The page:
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The National Institutes of Health is hosting a two-day conference on how the virus affects infants and children. The take-home message so far: microcephaly is but one of many potential problems for Zika-exposed fetuses.
September 22, 2016|
WIKIMEDIA, CDCAt a meeting sponsored by the National Institute of Child Health and Human Development (NICHD) and the National Intitules of Health’s Office of Research on Women’s Health, researchers and physicians gathered in Bethesda, Maryland, to discuss what we know—and don’t—about how congenital Zika virus infection can affect fetal development. As NICHD’s Catherine Spong said during her opening remarks, while there have been many different conferences on Zika, few have focused on children exposed to the virus in utero.
“The current information we have is limited,” Spong said. “We would anticipate based on what we know from other disease and infections that there will be spectrum of outcomes.” She added that, at this point, researchers and physicians must rely heavily on more well-understood infections. (Congenital CMV or rubella, for example, can manifest with Zika-like neurological outcomes, William Britt of the University of Alabama at Birmingham noted later in the morning.)
Carmen Zorrilla of the University of Puerto Rico and Vanessa Van der Linden of the Association for Assistance of Disabled Children in Recife, Brazil, both regularly treat Zika-affected babies. Their talks focused on some of the clinical cases that are contributing to growing datasets on the virus’s effects. Each week, Zorrilla gets new data on laboratory-confirmed cases of Zika infection, “so every Friday I add a bar to my graph,” she said. “The epidemic is growing.”
Van der Linden showed several videos of Zika-exposed babies, displaying both anatomical and behavioral abnormalities. These include a misshapen head and face, hydrocephaly, hypertonic muscles, hip dysplasia, reflux esophagitis, and seizures. “Microcephaly is only the top of the iceberg,” she said. Zika-affected infants also exhibit hyper-excitability and irritability. “They cry a lot,” said Van der Linden—“sometimes 24 hours a day.”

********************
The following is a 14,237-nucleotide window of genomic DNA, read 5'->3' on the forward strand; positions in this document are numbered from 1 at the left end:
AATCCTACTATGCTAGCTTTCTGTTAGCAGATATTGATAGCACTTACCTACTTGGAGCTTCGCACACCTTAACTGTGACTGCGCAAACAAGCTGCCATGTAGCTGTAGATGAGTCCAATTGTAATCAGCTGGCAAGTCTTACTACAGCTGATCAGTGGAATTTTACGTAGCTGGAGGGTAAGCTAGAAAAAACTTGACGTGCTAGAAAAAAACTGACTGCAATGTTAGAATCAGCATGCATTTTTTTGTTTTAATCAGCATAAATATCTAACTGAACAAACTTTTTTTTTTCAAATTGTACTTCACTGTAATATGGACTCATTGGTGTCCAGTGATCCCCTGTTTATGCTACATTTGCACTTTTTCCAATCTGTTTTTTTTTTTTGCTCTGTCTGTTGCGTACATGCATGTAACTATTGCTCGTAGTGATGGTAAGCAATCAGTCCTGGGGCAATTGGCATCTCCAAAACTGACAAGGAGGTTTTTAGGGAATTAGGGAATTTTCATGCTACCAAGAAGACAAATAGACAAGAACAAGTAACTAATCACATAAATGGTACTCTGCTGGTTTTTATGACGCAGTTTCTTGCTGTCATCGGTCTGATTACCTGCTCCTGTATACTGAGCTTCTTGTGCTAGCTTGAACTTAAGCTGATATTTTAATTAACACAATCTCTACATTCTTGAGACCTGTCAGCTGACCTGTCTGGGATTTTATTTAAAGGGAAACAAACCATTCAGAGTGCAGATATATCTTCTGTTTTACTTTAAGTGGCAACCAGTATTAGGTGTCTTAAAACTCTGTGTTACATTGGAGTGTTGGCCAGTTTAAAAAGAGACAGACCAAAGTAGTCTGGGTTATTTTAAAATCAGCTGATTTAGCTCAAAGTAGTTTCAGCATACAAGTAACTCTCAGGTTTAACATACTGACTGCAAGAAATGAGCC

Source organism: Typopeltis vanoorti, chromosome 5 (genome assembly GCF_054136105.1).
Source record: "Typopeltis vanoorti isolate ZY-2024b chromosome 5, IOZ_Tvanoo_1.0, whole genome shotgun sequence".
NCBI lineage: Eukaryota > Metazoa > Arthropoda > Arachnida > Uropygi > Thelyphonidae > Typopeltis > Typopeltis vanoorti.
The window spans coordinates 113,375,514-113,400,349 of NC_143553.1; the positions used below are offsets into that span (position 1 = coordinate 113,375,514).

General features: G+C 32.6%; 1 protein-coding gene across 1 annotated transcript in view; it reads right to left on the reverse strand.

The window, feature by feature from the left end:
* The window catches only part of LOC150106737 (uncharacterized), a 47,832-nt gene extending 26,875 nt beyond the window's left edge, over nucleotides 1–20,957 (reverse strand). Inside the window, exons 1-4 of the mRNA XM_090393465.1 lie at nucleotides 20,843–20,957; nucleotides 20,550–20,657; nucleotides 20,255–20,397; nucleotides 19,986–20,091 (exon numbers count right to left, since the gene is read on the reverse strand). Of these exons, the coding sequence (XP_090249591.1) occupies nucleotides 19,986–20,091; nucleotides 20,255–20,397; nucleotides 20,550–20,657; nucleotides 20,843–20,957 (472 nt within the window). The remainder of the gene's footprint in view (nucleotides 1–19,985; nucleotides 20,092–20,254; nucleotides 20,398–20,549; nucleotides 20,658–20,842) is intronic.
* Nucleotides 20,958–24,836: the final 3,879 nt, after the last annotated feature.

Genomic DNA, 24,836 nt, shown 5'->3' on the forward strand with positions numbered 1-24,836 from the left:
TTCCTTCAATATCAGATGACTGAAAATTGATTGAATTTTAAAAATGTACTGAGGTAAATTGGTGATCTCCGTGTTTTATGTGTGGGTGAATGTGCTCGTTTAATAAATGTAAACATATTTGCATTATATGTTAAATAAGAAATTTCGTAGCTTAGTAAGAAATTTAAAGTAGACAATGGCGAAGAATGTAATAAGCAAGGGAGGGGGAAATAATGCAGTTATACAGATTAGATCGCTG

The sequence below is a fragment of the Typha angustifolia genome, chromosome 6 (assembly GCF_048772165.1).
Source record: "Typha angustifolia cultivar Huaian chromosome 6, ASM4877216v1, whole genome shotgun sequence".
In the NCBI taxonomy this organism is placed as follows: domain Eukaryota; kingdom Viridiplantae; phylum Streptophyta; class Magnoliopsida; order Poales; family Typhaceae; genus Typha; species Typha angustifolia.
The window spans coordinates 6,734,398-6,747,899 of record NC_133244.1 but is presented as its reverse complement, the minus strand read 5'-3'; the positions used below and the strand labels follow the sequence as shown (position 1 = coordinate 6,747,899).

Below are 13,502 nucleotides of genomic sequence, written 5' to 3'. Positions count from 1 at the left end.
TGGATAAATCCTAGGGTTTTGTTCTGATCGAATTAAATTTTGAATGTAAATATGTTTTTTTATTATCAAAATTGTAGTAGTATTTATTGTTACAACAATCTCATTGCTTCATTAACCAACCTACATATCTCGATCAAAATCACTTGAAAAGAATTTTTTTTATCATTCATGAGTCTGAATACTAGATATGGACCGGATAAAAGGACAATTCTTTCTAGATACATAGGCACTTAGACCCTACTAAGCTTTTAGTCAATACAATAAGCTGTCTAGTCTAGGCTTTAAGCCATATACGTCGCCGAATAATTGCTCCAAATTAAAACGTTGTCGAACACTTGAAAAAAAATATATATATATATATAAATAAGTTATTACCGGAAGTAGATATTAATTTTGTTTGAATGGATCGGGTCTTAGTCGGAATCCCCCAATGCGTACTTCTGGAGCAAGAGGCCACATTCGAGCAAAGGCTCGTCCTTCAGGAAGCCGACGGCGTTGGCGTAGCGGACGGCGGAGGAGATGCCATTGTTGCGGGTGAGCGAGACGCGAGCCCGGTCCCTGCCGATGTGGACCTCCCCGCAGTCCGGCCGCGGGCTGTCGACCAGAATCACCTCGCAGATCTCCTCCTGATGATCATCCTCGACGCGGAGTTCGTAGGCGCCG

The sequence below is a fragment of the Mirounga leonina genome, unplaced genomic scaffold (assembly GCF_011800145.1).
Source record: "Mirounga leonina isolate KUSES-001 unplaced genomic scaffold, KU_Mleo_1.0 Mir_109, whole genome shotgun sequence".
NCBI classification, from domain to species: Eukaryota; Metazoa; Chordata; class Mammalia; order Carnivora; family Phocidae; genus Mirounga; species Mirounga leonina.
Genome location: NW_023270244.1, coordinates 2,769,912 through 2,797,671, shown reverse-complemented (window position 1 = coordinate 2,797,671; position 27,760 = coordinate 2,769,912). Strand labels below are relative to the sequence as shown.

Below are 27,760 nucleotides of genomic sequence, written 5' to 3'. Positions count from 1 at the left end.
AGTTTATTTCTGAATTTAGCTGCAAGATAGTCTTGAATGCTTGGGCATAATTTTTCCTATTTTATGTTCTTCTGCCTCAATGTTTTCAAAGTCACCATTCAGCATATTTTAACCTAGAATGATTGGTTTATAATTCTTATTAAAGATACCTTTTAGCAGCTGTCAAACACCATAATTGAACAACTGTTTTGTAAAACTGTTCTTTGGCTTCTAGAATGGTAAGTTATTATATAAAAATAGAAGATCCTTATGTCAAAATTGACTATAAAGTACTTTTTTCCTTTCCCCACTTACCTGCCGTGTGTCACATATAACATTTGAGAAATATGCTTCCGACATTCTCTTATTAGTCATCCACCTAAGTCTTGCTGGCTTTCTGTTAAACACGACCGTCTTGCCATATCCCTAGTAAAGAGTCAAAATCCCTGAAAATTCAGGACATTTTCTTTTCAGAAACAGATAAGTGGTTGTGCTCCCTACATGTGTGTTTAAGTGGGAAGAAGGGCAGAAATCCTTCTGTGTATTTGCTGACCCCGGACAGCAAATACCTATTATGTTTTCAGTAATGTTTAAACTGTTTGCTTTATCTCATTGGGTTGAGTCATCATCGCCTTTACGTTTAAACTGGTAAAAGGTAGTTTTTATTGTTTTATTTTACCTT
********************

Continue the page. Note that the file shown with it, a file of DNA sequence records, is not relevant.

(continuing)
The experts agreed that more research is needed. Spong noted that two sites in Puerto Rico and two in Brazil were on board for the recently launched National Institutes of Health (NIH)-sponsored Zika in Infants and Pregnancy (ZIP) study, which aims to enroll 10,000 women during their first trimesters of pregnancy. Spong also reminded the audience that the agency is actively soliciting research proposals on maternal and fetal outcomes of Zika infection.
“With regard to the basic science, molecular virology is something that can be rapidly addressed,” thanks to modern techniques, said Anthony Fauci, director of the National Institute of Allergy and Infectious Diseases (NIAID). In just the last six months, researchers have published on the structure of the virus, the signaling events associated with certain immune responses, and established animal models in which to test effects on mothers and their fetuses. But understanding the effects of Zika in human patients is another challenge altogether, he said.
Fauci outlined some of the challenges in developing specific and sensitive diagnostics, and discussed the state of Zika vaccine development. “The reason why we’re optimistic—but not overconfident—that we will have a vaccine against Zika [is] because we’ve been able to successfully make vaccines for other flaviviruses that are not that different from Zika,” he said.
Talks continue tomorrow, with researchers scheduled to discuss the numerous outcomes that doctors in Zika-affected regions should start screening for, including neurobehavioral and neurodevelopmental problems, problems with hearing and vision, motor difficulties, and cardiac, endocrine, and gastrointestinal abnormalities.
“It is the not the first, nor will it be the last [infectious virus] that we will challenge,” Fauci added. “So let’s get this one right as an example for the next one.”